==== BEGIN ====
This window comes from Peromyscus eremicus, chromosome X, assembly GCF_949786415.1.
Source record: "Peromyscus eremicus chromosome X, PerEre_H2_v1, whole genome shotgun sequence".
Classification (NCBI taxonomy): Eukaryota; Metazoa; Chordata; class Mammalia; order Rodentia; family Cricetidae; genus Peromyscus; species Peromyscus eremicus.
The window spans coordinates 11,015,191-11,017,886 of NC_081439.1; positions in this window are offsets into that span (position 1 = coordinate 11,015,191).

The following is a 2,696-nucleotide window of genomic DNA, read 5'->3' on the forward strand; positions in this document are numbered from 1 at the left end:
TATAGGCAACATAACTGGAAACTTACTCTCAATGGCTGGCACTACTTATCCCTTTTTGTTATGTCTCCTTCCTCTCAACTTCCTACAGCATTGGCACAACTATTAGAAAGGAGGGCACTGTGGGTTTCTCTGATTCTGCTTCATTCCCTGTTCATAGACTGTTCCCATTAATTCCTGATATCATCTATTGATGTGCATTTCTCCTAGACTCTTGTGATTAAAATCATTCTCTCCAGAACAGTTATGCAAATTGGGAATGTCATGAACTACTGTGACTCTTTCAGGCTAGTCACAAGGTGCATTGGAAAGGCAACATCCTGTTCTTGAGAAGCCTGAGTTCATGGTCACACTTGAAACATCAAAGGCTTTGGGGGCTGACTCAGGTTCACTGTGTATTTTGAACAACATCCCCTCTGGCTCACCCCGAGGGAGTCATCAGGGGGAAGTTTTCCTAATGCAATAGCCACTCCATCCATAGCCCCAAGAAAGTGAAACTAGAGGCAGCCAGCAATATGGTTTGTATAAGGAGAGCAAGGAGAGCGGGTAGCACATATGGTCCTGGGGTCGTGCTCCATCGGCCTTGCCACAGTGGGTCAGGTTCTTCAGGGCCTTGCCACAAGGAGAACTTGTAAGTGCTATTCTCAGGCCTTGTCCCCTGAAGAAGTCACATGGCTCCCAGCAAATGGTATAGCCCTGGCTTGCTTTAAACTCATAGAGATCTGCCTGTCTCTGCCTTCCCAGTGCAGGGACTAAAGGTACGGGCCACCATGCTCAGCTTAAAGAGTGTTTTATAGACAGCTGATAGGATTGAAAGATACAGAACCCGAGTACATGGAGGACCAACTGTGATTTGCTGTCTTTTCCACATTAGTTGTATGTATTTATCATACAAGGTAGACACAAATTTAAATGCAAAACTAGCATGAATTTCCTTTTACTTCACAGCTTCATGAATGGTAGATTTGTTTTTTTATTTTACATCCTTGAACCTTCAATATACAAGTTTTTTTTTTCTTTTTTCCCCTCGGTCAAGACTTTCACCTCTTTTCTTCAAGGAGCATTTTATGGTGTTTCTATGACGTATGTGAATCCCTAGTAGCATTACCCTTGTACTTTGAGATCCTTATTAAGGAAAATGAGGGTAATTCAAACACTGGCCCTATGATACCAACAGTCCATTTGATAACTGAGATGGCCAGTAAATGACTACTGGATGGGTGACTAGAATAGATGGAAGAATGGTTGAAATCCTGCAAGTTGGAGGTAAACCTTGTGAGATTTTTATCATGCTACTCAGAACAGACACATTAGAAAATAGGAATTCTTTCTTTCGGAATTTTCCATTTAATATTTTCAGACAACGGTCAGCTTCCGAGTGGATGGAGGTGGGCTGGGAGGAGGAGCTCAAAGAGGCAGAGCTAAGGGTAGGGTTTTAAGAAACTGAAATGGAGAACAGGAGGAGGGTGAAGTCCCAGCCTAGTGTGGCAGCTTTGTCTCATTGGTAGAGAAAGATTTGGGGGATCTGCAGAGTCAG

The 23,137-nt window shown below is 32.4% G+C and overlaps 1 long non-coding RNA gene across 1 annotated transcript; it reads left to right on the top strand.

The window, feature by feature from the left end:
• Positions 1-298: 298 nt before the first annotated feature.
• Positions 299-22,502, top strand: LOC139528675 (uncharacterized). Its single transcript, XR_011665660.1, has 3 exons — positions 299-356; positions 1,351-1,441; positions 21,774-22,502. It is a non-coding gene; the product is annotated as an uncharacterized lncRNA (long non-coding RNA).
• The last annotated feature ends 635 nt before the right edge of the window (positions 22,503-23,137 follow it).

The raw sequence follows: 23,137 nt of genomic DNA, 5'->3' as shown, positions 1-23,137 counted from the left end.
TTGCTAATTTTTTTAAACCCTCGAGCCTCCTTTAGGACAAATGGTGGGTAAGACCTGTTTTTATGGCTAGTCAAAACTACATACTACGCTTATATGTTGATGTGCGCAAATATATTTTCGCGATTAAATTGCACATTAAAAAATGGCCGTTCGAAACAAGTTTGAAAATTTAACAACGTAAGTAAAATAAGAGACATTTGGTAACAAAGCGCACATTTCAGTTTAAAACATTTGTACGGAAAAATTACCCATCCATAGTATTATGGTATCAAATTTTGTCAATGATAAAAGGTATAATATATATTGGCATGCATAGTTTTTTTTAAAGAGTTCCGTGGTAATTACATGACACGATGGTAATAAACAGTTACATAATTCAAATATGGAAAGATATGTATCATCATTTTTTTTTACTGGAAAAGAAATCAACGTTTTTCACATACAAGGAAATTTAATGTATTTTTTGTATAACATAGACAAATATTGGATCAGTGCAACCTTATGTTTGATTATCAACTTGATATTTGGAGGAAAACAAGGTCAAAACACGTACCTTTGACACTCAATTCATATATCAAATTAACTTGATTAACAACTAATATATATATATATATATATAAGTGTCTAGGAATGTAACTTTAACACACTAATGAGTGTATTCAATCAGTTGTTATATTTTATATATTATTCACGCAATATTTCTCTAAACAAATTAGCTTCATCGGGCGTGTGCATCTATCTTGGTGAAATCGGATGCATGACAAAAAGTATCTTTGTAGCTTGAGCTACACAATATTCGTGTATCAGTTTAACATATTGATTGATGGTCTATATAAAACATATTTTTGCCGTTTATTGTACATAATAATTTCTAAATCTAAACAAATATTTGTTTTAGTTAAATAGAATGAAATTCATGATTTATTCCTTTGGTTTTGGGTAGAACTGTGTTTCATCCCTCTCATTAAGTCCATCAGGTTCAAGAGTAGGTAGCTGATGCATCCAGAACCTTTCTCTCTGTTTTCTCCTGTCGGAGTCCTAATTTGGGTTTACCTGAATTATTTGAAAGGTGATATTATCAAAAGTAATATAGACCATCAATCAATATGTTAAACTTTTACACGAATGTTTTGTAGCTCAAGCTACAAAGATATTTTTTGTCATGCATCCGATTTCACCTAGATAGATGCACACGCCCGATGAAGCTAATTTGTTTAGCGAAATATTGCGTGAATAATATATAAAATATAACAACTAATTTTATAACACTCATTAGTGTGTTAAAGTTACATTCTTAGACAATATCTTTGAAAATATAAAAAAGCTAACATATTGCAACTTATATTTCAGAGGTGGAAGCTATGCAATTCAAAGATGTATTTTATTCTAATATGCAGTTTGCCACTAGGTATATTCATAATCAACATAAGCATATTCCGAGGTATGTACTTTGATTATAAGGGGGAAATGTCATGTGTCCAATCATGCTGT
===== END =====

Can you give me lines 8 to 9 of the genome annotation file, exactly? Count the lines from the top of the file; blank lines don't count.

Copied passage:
The window, feature by feature from the left end:
• Positions 1-298: 298 nt before the first annotated feature.